• Some people and many children’s programs seem to think he was trying to prove the Earth was round. That was not the case, and as above, it was agreed upon by educated people of the time that the Earth was round. This bit of the Columbus story was tacked on centuries later as part of Historical Hero Upgrade, making him look like a proto-enlightenment Science Hero.
  • People saying, "check, please" in movies and TV is common enough it could be a Stock Phrase, yet it's pretty rare for people to say this exact phrase in real life (unless they are deliberately imitating a movie or being facetious), usually it's something more like "May we please have the check".
  • The question "How many angels can dance on the head of a pin?" has never been the subject of serious theological debate. The first known mentions are from 17th-century Protestant writers who used it as an example of medieval scholastic theologians pondering absurd and useless questions. Basically, it started as anti-Catholic propaganda. There are somewhat similar real cases, such as Thomas Aquinas's Summa Theologiae asking and answering whether several angels can be in the same physical space at the same time.
  • People sometimes jokingly claim that masturbation causes hair to grow on your palms. While it's an indisputable fact that people in the 19th century thought masturbation caused a lot of weird health problems, there is little evidence to suggest they ever believed it caused this specific ailment. Most likely it was made up after the fact in order to mock the stupidity of people who believe masturbation was harmful, similar to the "Medieval people thought the Earth was flat" misconception above. It may also have been used as a threat to children who didn't know any better in order to discourage this behavior; similar to telling a child their face will "stick that way" if they keep making a funny face, no full-grown adult ever believed it.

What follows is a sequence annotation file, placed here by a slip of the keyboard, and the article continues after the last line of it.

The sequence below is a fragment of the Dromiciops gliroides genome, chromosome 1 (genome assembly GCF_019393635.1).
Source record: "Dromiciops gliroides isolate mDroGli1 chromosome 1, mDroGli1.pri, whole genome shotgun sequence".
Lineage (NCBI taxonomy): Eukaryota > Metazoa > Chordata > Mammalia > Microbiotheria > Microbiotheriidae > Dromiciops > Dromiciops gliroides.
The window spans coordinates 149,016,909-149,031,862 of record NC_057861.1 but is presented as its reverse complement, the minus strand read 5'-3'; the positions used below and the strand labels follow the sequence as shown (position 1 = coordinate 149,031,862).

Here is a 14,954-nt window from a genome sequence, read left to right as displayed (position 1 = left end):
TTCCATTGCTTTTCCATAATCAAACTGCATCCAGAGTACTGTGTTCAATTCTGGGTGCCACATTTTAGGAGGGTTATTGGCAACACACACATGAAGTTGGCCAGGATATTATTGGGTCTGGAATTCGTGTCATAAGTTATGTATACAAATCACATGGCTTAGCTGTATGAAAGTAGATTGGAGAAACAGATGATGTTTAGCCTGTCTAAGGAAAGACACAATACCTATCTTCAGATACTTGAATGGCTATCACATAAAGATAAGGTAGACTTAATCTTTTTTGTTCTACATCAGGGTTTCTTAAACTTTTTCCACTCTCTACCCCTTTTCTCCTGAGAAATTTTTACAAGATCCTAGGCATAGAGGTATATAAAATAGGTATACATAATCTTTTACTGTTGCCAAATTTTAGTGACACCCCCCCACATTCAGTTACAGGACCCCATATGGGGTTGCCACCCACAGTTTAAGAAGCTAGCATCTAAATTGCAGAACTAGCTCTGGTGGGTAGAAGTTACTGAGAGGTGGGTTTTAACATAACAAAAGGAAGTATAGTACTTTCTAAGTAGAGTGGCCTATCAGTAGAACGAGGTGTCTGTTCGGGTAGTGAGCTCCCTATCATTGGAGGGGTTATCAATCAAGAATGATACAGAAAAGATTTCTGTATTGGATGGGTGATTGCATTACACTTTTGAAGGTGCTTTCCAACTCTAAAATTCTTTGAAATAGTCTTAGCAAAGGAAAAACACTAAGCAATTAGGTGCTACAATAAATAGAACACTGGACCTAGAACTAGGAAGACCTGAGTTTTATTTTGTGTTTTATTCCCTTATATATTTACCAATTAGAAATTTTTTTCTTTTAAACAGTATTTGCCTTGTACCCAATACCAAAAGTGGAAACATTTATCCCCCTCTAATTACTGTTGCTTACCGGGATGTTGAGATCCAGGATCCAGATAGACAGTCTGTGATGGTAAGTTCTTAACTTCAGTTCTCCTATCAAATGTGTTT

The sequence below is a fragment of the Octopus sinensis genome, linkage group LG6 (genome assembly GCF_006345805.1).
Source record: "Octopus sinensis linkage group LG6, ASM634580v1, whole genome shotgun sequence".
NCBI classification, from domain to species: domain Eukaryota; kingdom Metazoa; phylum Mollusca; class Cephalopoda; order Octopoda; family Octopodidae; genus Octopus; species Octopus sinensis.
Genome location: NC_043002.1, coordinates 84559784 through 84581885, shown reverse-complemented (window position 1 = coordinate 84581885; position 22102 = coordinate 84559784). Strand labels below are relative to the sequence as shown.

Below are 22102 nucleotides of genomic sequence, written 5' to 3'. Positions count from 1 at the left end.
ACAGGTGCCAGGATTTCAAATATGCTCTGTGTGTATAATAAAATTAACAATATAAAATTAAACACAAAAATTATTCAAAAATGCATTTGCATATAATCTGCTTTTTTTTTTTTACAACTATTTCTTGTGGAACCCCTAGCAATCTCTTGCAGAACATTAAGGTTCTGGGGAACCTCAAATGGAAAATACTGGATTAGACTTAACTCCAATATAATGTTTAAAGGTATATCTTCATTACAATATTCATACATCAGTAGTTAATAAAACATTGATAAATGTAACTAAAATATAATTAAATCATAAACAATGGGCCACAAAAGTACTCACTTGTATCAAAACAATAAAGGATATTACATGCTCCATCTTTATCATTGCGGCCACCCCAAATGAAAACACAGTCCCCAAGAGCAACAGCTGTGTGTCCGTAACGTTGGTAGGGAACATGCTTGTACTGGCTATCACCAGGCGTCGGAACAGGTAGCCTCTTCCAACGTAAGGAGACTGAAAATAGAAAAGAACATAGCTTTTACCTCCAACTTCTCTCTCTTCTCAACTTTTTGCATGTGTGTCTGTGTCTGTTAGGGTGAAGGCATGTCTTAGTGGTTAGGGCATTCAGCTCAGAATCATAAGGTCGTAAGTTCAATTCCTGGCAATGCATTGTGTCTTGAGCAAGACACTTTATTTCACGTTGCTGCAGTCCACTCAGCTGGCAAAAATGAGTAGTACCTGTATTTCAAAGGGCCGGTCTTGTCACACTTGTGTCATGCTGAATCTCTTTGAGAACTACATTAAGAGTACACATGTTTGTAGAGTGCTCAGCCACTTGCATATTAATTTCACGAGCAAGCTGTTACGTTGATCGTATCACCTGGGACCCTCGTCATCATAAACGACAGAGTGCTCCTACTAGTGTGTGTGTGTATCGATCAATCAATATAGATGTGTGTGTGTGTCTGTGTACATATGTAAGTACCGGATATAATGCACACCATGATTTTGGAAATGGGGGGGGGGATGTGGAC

• Many parents as of the late 2010s worry that their kids will fall victim to the "Momo Challenge", which is allegedly a scary character named Momo on social media or YouTube threatening the kids into doing dangerous, potentially lethal, things. However, while people have put inappropriate stuff into kids' videos before, the Momo Challenge is likely a hoax: a twelve-year-old did kill herself and say that it was because of the "Momo Game", but there the prime suspect was someone she met on social media. There have also been a sixteen-year-old and another twelve-year-old who killed themselves and two young Indian men who died of unknown causes that have been linked to the challenge, but there was no solid evidence. In addition, no one has been able to get a screenshot of Momo in action and the face that people claim is being used as "Momo" is actually a sculpture.